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NEW ENGLAND JUDGED
SPIRIT OF THE LORD.
AD the Government of Massachusetts, in New England, stated, in their printed Apology, any particular matter of fact whereby the servants of the Lord, William Robinson and Marmaduke Stevenson, whom they caused to be put to death, were legally convicted; or any power from Old England to enable to such executions; and that, according to the merit of the one and the justice of the other, they had legally proceeded, it had been something like men of reasonable understandings, whom the prince of the air had not darkened into a blind accusing of themselves, by the things they offer in their justification. But when their Apology, which carries in the very name of it an implication of guilt, for, Mihil opus justifia: Ciceronis, justice needeth no apology, hath no such thing; and something, as such, no doubt, it would have had as its chiefest concern, could they have produced it, but only generals, which prove nothing; as is the maxim in law, which is grounded upon equity, and Dolus versatur in universalibus, deceit lurks in generals, as is the received axiom of the ancients, it is evident, that in this affair of so high a nature as of blood, and that for conscience, they are wanting both as to matter of fact deserving, and power enabling to such executions; and so their own vindication—in which they have not so much as saved to themselves* liberty hereafter to exhibit what they may have further to offer in their own justification—condemns themselves, and makes them appear not only legis culpa, transgressors of the law, but rei sanguinis, guilty of blood. For, when the life of any man is taken away without a legal conviction, by plain and particular matter of fact and due process of law and power of determining, it is violently taken away; and those who thus violently take it are guilty of blood, and are murderers. And this being done by men who sometimes suffered because of conscience, and who for conscience sake pretended to fly their native country, to men, and women barely for their conscience to God and the exercise thereof in obedience to the Lord, aggravates the offence beyond comparison, and renders them the most unreasonable of men, as it leaves them without excuse. Having given this short view and state of the case, which, I suppose, is clear to all men of sober understandings, I shall descend more particularly to the Declaration itself, and therein to the order of the proceedings of these men of blood, and the gradation of their laws from imprisonment unto death, as themselves have set it; and evince through all what I have asserted in the title and these first pages of my book.
“We thought it requisite to declare, that about three years “since divers persons, professing themselves Quakers, of whose “pernicious opinions and practices we had received intelligence “from good hands, from Barbadoes to England, arrived at Bos“ton, whose persons were only secured to be sent away the first “opportunity, without censure or punishment; although their “professed tenets, turbulent and contemptuous behaviour to au“thority, would have justified a severer animadversion; yet the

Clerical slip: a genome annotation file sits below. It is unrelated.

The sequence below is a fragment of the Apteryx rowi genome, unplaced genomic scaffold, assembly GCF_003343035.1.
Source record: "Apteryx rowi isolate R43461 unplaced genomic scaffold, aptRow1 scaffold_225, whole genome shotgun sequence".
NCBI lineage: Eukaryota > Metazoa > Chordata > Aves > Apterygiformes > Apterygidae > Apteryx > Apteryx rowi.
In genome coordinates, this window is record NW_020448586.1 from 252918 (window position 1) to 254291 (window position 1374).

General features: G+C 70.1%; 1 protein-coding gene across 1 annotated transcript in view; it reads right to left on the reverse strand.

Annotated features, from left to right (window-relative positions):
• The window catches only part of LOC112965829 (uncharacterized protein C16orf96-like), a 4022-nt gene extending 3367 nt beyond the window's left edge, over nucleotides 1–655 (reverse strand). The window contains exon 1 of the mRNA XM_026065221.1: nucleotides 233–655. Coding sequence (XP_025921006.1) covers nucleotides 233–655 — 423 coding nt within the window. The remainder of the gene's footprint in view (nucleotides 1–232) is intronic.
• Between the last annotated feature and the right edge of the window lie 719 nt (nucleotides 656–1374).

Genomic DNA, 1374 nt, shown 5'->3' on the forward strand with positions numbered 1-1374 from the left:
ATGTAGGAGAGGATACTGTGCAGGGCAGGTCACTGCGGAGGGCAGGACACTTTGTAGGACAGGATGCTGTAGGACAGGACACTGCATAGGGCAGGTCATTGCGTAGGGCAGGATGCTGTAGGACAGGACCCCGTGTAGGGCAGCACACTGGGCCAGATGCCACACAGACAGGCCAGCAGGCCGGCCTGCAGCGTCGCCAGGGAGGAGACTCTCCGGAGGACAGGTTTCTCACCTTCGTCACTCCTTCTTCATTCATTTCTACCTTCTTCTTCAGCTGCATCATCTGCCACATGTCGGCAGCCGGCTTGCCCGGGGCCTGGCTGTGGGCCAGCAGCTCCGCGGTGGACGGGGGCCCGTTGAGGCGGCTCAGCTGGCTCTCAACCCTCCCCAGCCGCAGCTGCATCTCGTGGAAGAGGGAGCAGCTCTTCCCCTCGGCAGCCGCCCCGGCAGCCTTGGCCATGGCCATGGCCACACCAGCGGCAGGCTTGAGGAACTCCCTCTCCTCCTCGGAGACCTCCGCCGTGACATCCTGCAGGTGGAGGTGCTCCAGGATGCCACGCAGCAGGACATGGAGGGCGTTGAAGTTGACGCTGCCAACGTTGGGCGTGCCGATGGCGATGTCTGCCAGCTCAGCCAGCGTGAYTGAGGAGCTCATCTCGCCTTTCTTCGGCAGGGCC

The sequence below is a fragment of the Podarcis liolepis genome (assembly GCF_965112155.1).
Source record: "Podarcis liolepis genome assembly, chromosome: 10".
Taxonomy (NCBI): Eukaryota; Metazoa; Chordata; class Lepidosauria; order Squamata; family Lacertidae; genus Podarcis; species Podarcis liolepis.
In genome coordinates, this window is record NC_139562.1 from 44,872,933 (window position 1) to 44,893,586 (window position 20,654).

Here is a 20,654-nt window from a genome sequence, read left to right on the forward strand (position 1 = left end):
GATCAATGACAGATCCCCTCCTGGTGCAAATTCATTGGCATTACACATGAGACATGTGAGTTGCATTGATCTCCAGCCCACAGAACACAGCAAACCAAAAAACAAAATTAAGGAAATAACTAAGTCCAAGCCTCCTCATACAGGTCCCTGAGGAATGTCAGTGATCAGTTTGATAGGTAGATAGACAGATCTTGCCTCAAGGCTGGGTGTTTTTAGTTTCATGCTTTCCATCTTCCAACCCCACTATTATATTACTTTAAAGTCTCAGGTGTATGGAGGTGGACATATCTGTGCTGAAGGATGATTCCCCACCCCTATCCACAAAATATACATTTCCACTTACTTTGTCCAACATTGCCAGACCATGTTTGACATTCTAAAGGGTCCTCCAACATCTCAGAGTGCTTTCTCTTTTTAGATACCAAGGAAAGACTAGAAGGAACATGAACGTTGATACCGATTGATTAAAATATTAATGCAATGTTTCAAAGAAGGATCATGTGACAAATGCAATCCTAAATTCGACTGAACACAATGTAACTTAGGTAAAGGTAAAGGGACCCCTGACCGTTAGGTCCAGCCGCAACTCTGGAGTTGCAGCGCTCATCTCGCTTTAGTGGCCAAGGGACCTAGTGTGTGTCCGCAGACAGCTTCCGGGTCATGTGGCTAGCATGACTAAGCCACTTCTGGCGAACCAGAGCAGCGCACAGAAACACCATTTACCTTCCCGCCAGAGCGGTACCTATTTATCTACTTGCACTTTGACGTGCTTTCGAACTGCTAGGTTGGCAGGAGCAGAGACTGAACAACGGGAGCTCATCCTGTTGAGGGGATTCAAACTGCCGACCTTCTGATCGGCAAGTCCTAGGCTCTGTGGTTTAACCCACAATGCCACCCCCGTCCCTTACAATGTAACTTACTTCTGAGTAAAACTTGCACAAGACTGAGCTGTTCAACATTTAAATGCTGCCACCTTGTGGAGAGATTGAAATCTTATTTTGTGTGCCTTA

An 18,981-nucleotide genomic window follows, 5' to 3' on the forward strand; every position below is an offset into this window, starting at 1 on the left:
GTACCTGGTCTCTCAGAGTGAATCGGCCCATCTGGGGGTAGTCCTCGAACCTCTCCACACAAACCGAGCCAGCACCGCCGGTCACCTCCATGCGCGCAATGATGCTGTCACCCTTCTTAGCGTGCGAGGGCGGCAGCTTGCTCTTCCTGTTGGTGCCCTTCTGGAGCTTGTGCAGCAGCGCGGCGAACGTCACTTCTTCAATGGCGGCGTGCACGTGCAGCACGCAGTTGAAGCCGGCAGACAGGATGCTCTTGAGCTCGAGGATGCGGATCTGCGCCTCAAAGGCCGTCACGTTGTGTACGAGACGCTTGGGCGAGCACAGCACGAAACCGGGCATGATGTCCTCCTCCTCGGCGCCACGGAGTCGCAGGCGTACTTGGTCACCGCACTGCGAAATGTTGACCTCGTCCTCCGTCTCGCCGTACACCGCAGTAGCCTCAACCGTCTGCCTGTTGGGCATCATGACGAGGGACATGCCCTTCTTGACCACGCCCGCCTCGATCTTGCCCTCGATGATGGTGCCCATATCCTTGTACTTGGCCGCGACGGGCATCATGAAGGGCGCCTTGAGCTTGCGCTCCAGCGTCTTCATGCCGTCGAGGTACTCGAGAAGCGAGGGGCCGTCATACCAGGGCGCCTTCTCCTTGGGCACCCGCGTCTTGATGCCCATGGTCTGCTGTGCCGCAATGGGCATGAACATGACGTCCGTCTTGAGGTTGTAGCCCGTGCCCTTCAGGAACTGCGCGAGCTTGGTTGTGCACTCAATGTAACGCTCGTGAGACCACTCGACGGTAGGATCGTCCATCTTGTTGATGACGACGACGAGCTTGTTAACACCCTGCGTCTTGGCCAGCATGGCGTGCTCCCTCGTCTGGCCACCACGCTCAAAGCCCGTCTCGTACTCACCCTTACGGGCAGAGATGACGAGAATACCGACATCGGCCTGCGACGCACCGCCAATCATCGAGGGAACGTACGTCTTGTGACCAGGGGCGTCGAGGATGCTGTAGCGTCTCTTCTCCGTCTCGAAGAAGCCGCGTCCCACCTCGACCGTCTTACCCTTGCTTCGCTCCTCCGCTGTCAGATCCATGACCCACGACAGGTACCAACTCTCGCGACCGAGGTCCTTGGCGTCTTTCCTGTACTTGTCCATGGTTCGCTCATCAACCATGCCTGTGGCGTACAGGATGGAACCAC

* The Common Law gives no such liberty, but requires a man to choose the particular unto which he will stand; but the Civil, and proceedings of State, allows and uses it upon a particular salvo in the first exhibition, and not afterwards.
“prudence of this Court was exercised only in making provision “to secure the peace and order here established against their at“tempts, whose design—we were well assured by our own expe“rience, as well as by the example of their predecessors in Mun“ster—was to undermine and ruin the same.”
That about three years before the date of this, your Declaration, that is to say, in the beginning of the Fifth month, called July, 1656, divers persons, in scorn by you and the world called
Quakers, viz., Mary Fisher and Ann Austin, arrived at Boston; and after them, in the month following, viz., the 7th of the Sixth month, 1656, Mary Prince, Sarah Gibbons, Mary Weatherhead, Dorothy Waugh, Christopher Holder, Thomas Thirstone, William Bread, and John Copeland; and, upon their arrival, ye did secure and send them away is truth: and what is truth, I freely own and readily acknowledge. But, that ye only secured them, to send them away the first opportunity; or that ye sent them away the first opportunity, and that without censure or punishment; or that they are a people of such opinions and practices as are pernicious; or of turbulent and contemptuous behaviour, especially to authority; or that ye were or could be well assured, either by your own experience, who had none, or the example of those ye mention in Munster, that their design was to undermine and ruin the peace and order established amongst you in the way of Munster; or that they at Munster are their predecessors, is a heap of calumnies forged out of your own and the brains of your priests, on purpose to asperse the innocent, whose blood ye have spilled.